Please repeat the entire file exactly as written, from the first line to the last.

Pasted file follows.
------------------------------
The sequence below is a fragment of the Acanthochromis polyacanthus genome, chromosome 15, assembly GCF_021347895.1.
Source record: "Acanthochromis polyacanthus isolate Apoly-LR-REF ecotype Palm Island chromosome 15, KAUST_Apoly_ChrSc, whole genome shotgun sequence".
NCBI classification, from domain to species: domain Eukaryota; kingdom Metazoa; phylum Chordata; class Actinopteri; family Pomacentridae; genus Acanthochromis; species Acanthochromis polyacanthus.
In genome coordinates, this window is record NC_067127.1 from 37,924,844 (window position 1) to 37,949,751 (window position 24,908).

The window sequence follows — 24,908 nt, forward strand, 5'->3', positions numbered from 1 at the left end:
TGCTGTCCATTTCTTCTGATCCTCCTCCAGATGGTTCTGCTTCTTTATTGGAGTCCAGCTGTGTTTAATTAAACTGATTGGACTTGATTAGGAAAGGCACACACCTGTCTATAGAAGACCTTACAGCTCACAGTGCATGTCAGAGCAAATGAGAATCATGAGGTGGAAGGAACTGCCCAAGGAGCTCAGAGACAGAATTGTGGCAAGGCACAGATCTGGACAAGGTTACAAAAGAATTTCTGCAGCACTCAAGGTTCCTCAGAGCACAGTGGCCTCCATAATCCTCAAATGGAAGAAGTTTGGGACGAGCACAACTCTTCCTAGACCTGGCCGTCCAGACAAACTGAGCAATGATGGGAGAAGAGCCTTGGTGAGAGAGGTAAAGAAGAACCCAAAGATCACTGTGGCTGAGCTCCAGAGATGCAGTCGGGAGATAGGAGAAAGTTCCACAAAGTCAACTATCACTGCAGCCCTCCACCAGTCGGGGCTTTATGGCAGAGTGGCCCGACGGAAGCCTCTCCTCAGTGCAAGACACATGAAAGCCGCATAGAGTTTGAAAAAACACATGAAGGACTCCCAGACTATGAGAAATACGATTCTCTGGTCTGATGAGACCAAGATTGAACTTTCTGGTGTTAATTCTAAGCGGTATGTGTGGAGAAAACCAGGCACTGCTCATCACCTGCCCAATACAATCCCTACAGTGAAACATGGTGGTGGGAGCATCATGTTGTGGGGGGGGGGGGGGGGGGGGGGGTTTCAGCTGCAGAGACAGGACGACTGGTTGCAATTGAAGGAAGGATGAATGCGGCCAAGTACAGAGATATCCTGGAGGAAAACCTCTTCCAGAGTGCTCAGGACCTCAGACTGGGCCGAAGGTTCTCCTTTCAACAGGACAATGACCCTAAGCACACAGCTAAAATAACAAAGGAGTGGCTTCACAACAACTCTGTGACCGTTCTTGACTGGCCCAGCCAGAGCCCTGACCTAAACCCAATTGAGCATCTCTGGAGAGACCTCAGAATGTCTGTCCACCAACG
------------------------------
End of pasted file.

The sequence below is a fragment of the Acanthochromis polyacanthus genome, chromosome 15, assembly GCF_021347895.1.
Source record: "Acanthochromis polyacanthus isolate Apoly-LR-REF ecotype Palm Island chromosome 15, KAUST_Apoly_ChrSc, whole genome shotgun sequence".
NCBI classification, from domain to species: domain Eukaryota; kingdom Metazoa; phylum Chordata; class Actinopteri; family Pomacentridae; genus Acanthochromis; species Acanthochromis polyacanthus.
In genome coordinates, this window is record NC_067127.1 from 37,924,844 (window position 1) to 37,949,751 (window position 24,908).

The window sequence follows — 24,908 nt, forward strand, 5'->3', positions numbered from 1 at the left end:
TGCTGTCCATTTCTTCTGATCCTCCTCCAGATGGTTCTGCTTCTTTATTGGAGTCCAGCTGTGTTTAATTAAACTGATTGGACTTGATTAGGAAAGGCACACACCTGTCTATAGAAGACCTTACAGCTCACAGTGCATGTCAGAGCAAATGAGAATCATGAGGTGGAAGGAACTGCCCAAGGAGCTCAGAGACAGAATTGTGGCAAGGCACAGATCTGGACAAGGTTACAAAAGAATTTCTGCAGCACTCAAGGTTCCTCAGAGCACAGTGGCCTCCATAATCCTCAAATGGAAGAAGTTTGGGACGAGCACAACTCTTCCTAGACCTGGCCGTCCAGACAAACTGAGCAATGATGGGAGAAGAGCCTTGGTGAGAGAGGTAAAGAAGAACCCAAAGATCACTGTGGCTGAGCTCCAGAGATGCAGTCGGGAGATAGGAGAAAGTTCCACAAAGTCAACTATCACTGCAGCCCTCCACCAGTCGGGGCTTTATGGCAGAGTGGCCCGACGGAAGCCTCTCCTCAGTGCAAGACACATGAAAGCCGCATAGAGTTTGAAAAAACACATGAAGGACTCCCAGACTATGAGAAATACGATTCTCTGGTCTGATGAGACCAAGATTGAACTTTCTGGTGTTAATTCTAAGCGGTATGTGTGGAGAAAACCAGGCACTGCTCATCACCTGCCCAATACAATCCCTACAGTGAAACATGGTGGTGGGAGCATCATGTTGTGGGGGGGGGGGGGGGGGGGGGGGTTTCAGCTGCAGAGACAGGACGACTGGTTGCAATTGAAGGAAGGATGAATGCGGCCAAGTACAGAGATATCCTGGAGGAAAACCTCTTCCAGAGTGCTCAGGACCTCAGACTGGGCCGAAGGTTCTCCTTTCAACAGGACAATGACCCTAAGCACACAGCTAAAATAACAAAGGAGTGGCTTCACAACAACTCTGTGACCGTTCTTGACTGGCCCAGCCAGAGCCCTGACCTAAACCCAATTGAGCATCTCTGGAGAGACCTCAGAATGTCTGTCCACCAACG